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Encyclopedia of Microtonal Music Theory

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[Joe Monzo]

A very small unit of interval measurement, used mainly in connection with Sagittal notation, suggested first by Gene Ward Smith, then advocated by George Secor and Dave Keenan (the developers of Sagittal notation) in 2004. The name is an abbreviation of "schismina".

A mina divides the 12-edo semitone into 205 logarithmically equal parts, and also divides one degree of 41-edo into 60 logarithmically equal parts. It therefore divides the octave into 12 * 205 or 41 * 60 = 2,460 equal parts, which is a very close and consistent approximation of just-intonation to the 27 limit.

The mina is therefore calculated as the 2460th root of 2, or 2(1/2460), with a ratio of approximately 1:1.000281807. It is an irrational number.

A mina is:

The formula for calculating the mina-value of any ratio r is: minas = log10(r) * [ 2460 / log10(2) ] or minas = log2(r) * 2460

A mina represents one degree of 2460-edo tuning.

The 12-edo semitone is exactly 205 minas.

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[Gene Ward Smith, Yahoo tuning, message 71115 (Wed Apr 11, 2007 11:54 am)]

Mina is an excellent unit; divisible by 12, it gets the 27-limit diamond with an error of less than 1/6 cent, and is consistent through the 27-limit. Since the 27 odd limit is a good cutoff (otherwise you get 29 and 31, and even 23 is pretty much of a stretch) I think there's a fine case for saying that 2460 level accuracy is all the majority of microtonalists need.

It's an "atomic" system, tempering out the atom, and it also eliminates the glum comma (|91 -12 -31>), the landscape comma, the gauss comma (9801/9800) and on and on of course.

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[George Secor, Yahoo tuning, message 71116 (Wed Apr 11, 2007 11:56 am)]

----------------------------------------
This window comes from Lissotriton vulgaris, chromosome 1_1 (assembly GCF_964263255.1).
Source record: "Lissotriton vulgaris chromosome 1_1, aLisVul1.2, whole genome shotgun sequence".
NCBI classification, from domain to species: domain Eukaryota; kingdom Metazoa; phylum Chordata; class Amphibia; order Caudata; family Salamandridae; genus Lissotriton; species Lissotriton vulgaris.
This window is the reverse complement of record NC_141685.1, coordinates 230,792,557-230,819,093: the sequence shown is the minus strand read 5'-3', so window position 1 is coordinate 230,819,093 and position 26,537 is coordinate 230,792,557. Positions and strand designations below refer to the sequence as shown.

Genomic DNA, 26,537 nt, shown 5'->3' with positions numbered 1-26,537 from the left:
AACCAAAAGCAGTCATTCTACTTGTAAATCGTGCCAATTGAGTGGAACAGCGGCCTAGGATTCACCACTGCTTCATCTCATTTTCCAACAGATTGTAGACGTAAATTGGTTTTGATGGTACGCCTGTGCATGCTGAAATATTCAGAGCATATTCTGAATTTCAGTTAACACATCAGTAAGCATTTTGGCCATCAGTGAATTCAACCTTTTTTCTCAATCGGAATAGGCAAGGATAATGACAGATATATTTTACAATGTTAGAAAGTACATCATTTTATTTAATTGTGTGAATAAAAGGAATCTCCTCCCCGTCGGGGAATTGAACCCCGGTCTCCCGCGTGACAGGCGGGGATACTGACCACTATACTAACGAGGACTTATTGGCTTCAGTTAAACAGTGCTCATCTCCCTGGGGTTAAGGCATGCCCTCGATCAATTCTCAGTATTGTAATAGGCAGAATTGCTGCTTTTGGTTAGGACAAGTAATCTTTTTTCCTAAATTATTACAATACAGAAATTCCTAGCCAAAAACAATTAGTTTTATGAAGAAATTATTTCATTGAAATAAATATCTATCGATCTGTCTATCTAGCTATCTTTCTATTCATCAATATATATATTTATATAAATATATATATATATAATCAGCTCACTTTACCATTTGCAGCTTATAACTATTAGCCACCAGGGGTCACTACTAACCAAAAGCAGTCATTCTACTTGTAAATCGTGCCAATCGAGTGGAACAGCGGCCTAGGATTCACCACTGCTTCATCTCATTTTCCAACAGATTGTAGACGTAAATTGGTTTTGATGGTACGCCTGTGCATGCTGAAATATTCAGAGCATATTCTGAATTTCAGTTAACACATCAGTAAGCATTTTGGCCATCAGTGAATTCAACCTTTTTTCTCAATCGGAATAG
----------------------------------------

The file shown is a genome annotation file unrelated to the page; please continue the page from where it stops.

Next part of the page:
--- In tuning@yahoogroups.com, "Ozan Yarman" wrote:
> Do JI fanatics need any more precision than 2460-EDO?

I hope not. But just in case, there's always 6079-EDO (29-limit consistent, but not a multiple of 12), which Sagittal just might be able to notate (with a few tricks).

Beyond that, there's 11664-EDO (27-limit consistency that's better than 2460), which is a multiple of 12 (and also 72), but I have no idea how I would notate it (which doesn't really matter, since I figure the above is a rhetorical question. ;-)

All kidding aside, Sagittal *actually does* offer more precision than 2460-EDO for those who need it. For example, 98:99 and 99:100 equate to the same number of minas (36) [= ~0.1766 cents = 28 bingo-card 14mus = ~28.941930192 floating-point 14mus], but they may be notated with separate symbols, if necessary.

Also, 45:46 and 1664:1701 (both 78 minas) differ by ~0.0226 cents [= 2 bingo-card 14mus = ~3.705627270 floating-point 14mus], but they can also be notated with separate symbols.

Finally, 40960:41553 and 6561:6656 (both 51 minas) differ by only ~0.0033 cents [= 5 bingo-card 14mus = ~0.548294006 floating-point 14mus], but they also can have separate symbols.

These distinctions are more useful than they may seem, inasmuch as these pairs of intervals will not always map to the same number of degrees in a given division of the octave. The 51-mina pair, e.g., maps differently in each of the following EDOs: 217, 270, 301, 311, 342, 364, 525, 653, and 742.

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minas calculator

Ratio may be entered as fraction or floating-point decimal number.
(value must be greater than 1)

For EDOs (equal-temperaments), type: "a/b" (without quotes)
where "a" = EDO degree and "b" = EDO cardinality.
(value must be less than 1)

Enter ratio: = minas

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